Georg Daniel Flohr’s Journal: A New Perspective


    About the author

    Robert A. Selig.
    Robert A. Selig

    Doctor Selig received his Ph.D. in history cum laude from Universit├Ąt W├╝rzburg, 1988. He has most recently been Visiting Professor of History and German at Hope College in Michigan. Recipient of many awards and grants, his articles have appeared in American Heritage, Colonial Williamsburg, Military History Quarterly, William and Mary Quarterly, and others.

    The first page of Georg Daniel Flohr's journal.


      Sitting in his room somewhere in the city of Strasbourg in the summer of 1788, Georg Daniel Flohr finally put down his quill. In front of him lay a stack of manuscript pages. Filled with gothic script in the author’s native German and adorned with brightly colored illustrations, they contained his Account of the travels in America which were made by the Honorable Regiment of Zweibrucken on water and on land from the year 1780 to 1784. Exactly one year had passed since he had completed the elaborate title page on June 5, 1787, and the “Specification in English,” tucked in almost as an afterthought between the preface of the work and the title. Still single and rapidly approaching his 32nd birthday, Flohr must have spent some time of reflection on the turn of events 12 years earlier, on June 7, 1776.

      On that date Flohr made a decision that would change his life forever: He enlisted for an eight-year term in the Deutsches Koniglich-Franzosisches Infanterie-Regiment von Zweybrucken, or Royal-Deux-Ponts. Royal-Deux-Ponts, one of 22 foreign regiments in the French army, was a young regiment. Established in April of 1756 by Duke Christian IV of Zweibrucken, it was only a few weeks older than its latest recruit, who had been born on August 27, 1756, in Sarnstall, a tiny village of some 20 families near Annweiler in the Duchy of Zweibrucken. Nothing is known of Flohr’s trade or education, or why he joined the regiment. Was it the enlistment bonus that tempted the young man, who had been orphaned at age five by the death of his father, a butcher and small farmer, and who had been raised by the widowed mother? Was it the prospect of free instruction in reading and writing, dancing and fencing, promised by recruiters? Or was it simply the desire to see the world, to follow the example of David Wittmer, who had enrolled on April 29, 1776, and that of other acquaintances from Sarnstall and Annweiler who were serving with Royal-Deux-Ponts?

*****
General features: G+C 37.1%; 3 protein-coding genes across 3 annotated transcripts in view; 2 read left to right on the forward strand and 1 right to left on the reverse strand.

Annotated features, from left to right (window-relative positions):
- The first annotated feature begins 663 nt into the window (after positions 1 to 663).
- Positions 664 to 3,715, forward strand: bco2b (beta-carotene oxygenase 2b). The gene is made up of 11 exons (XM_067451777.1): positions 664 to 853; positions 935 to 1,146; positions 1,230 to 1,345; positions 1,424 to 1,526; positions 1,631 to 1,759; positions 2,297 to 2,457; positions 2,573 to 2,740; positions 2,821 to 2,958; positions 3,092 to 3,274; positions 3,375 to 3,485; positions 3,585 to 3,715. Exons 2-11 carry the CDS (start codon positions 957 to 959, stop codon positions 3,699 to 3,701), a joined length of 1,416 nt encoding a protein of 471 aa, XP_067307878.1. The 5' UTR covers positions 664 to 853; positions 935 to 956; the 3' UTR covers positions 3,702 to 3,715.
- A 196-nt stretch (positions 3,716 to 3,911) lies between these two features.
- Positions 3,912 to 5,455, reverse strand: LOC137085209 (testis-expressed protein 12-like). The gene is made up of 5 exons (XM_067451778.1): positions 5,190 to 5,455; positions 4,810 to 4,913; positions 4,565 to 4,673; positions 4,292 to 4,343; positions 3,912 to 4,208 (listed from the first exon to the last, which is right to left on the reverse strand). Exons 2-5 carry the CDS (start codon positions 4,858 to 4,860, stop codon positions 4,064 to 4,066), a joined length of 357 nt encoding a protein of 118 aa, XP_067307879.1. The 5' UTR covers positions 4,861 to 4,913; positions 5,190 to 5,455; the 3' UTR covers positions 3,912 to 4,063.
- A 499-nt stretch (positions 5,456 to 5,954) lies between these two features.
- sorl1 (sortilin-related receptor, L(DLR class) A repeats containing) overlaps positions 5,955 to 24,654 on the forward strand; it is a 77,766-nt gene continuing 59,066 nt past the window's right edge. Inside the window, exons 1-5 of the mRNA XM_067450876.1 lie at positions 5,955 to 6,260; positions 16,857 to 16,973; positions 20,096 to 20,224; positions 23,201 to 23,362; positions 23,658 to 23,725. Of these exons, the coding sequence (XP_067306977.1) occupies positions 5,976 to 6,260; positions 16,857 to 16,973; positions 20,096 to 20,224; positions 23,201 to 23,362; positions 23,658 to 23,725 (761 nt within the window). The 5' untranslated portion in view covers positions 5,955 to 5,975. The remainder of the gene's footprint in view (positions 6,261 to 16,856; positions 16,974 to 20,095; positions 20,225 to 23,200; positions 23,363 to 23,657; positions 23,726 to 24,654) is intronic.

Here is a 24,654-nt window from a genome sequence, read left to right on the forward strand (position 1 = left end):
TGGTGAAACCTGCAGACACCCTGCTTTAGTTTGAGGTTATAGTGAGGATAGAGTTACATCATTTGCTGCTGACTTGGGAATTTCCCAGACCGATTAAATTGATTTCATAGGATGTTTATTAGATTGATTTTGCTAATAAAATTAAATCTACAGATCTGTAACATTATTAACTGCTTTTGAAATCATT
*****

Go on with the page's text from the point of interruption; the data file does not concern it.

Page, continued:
An eighteenth-century view of Annweiler.
      An eighteenth-century view of Annweiler.

      In this same summer of 1776, events across the Atlantic Ocean would make certain that Flohr was to get his wish. On July 4, 1776, the British colonies in North America declared their independence from the mother country. As war broke out, volunteers and adventurers, some more sincere than others, from all over Europe offered their help, among them the Marquis de Lafayette. His connections to the court of Versailles were instrumental in bringing about the Franco-American Treaty of Friendship of 1778 and the promise of military aid.

      In the fall of 1779, France decided to send an expeditionary force under the command of General Rochambeau to aid the hard-pressed Americans. One of the regiments chosen to cross the Atlantic was the Royal-Deux-Ponts. In April of 1780, the French troops embarked from Brest for Newport, where they arrived in July. Sixty-nine officers, 1,013 noncommissioned officers and men, six soldier’s wives, and three children from Royal-Deux-Ponts were among the roughly 6,000 French troops who made the dangerous journey.

      Flohr was aware of the enormous educational possibilities provided by his grand tour, courtesy of the king of France. Almost immediately he began to keep notes of events, “daily and most meticulously,” to gather information on what he heard, and to draw sketches of what he saw. During his three years in the New World he collected enough material to fill 251 pages of text and 30 pages of illustrations in a journal describing his travels in America.

      His account is largely descriptive in nature. Flohr apparently cared little about politics or the military trade and, with the exception of the siege of Yorktown, his journal is largely devoid of scenes of the military life. Rather he was interested in “the towns, villages, hamlets and plantations” and in the inhabitants “of North – as well as in West – America,” their customs, and modes of life. His journal presents a fascinating picture of life in Revolutionary America as it appeared to a young European peasant, an image of colonial America from the bottom up. His observations on Virginia, where the French forces spent almost 10 months from September 1781 to July 1782, and where the decisive battle of the war was fought, add a new perspective to the accounts provided by officers.